DAVENPORT, Iowa (KWWL) -- Legal teams gave opening arguments and witnesses were called in day one of the trial of Jerry Burns, an Eastern Iowa man charged in a 40-year-old cold case murder.
Jerry Burns was arrested for the murder of Michelle Martinko in 2018 after Cedar Rapids police created a DNA profile from blood found on Martinko's dress.
"The evidence will show that investigators found their guy. Not in one place but two," Nick Maybanks said, a prosecuting attorney for The State of Iowa.
The Kennedy High School senior was killed on December 19, 1979, her body found in a family car in the Westdale Mall parking lot. Maybanks said investigators can place Burns at the scene with odds of one in 100 billion from blood on her dress.
Prosecutors also said DNA found on Martinko's car's gear stick places Burns at the scene with odds of roughly one in eleven hundred.
The trial was moved to Scott County due to pre-trial publicity.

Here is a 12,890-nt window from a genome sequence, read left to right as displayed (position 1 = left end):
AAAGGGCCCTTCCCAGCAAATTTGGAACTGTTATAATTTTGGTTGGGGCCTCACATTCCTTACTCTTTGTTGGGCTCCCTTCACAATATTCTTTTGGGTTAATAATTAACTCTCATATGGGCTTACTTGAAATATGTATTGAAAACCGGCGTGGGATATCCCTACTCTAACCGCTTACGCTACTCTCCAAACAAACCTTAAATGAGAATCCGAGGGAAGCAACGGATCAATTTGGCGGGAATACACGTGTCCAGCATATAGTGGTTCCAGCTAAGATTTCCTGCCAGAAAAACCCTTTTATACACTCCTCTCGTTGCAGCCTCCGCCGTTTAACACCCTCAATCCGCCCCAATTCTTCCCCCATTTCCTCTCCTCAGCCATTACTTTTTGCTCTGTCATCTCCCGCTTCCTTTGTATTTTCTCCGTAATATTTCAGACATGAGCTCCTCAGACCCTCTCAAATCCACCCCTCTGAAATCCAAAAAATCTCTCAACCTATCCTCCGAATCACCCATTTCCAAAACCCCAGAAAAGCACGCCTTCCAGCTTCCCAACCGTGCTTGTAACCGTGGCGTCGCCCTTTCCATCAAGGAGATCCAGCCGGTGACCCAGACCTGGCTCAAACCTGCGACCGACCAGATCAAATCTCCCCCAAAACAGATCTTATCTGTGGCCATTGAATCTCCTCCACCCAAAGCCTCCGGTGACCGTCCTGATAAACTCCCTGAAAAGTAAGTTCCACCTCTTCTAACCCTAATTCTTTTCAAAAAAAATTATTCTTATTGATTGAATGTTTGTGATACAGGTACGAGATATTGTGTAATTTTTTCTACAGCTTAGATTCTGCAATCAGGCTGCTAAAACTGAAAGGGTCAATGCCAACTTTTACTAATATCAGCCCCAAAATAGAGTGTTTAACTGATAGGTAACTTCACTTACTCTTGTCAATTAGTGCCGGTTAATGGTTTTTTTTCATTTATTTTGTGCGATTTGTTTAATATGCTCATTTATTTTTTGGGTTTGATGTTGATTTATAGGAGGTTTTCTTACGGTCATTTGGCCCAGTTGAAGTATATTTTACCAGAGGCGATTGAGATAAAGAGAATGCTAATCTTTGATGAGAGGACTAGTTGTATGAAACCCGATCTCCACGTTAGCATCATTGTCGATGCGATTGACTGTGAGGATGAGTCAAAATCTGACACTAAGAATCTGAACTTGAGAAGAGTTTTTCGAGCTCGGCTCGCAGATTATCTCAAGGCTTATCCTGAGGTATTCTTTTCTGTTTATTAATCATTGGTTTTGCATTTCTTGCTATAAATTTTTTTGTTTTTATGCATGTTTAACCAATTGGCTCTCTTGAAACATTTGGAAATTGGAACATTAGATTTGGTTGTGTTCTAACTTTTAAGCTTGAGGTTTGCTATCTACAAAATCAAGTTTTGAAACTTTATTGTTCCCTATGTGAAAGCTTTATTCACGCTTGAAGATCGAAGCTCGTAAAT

Lawyers on both sides talked about the DNA evidence, the focal point of the trial. Burns' attorney tried to get that DNA evidence thrown out before the trial, saying it was collected without a warrant.
To display how the DNA case could easily be tainted, the defense talked jurors through their morning, reminding them of all the things they touched.
"In addition to the trails that we leave, we also cross trails with the people that we meet throughout the course of the day," Leon Spies said, an attorney for Burns.
Both sides announced plans to call forensic specialists to the stand at some point. The defense says their specialist will show that the DNA trail does not inevitably lead to Burns.
Witnesses recalled Martinko's personality, and what she was like in her final days.
"The goodbye smile; it's affected my entire life," Curtis Thomas said, a high school friend of Martinko who was working at the mall the night she was killed.
Several witnesses confirmed what Martinko was wearing that night, one remembered seeing her car after the mall closed; saying it looked out of place.
Burns' attorney pressed Charles Seidel, a boyfriend of Martinko's, about a 1981 interview. In that interview, Seidel told investigators that Martinko told him someone may have been following her after work the week before her death.
"There was no alarm bells going off in my mind that she was under any threat," Charles Seidel said, who was in a relationship with Martinko at the time.
The State says Martinko was killed by a complete stranger, which contributed to the 40-year delay in this case.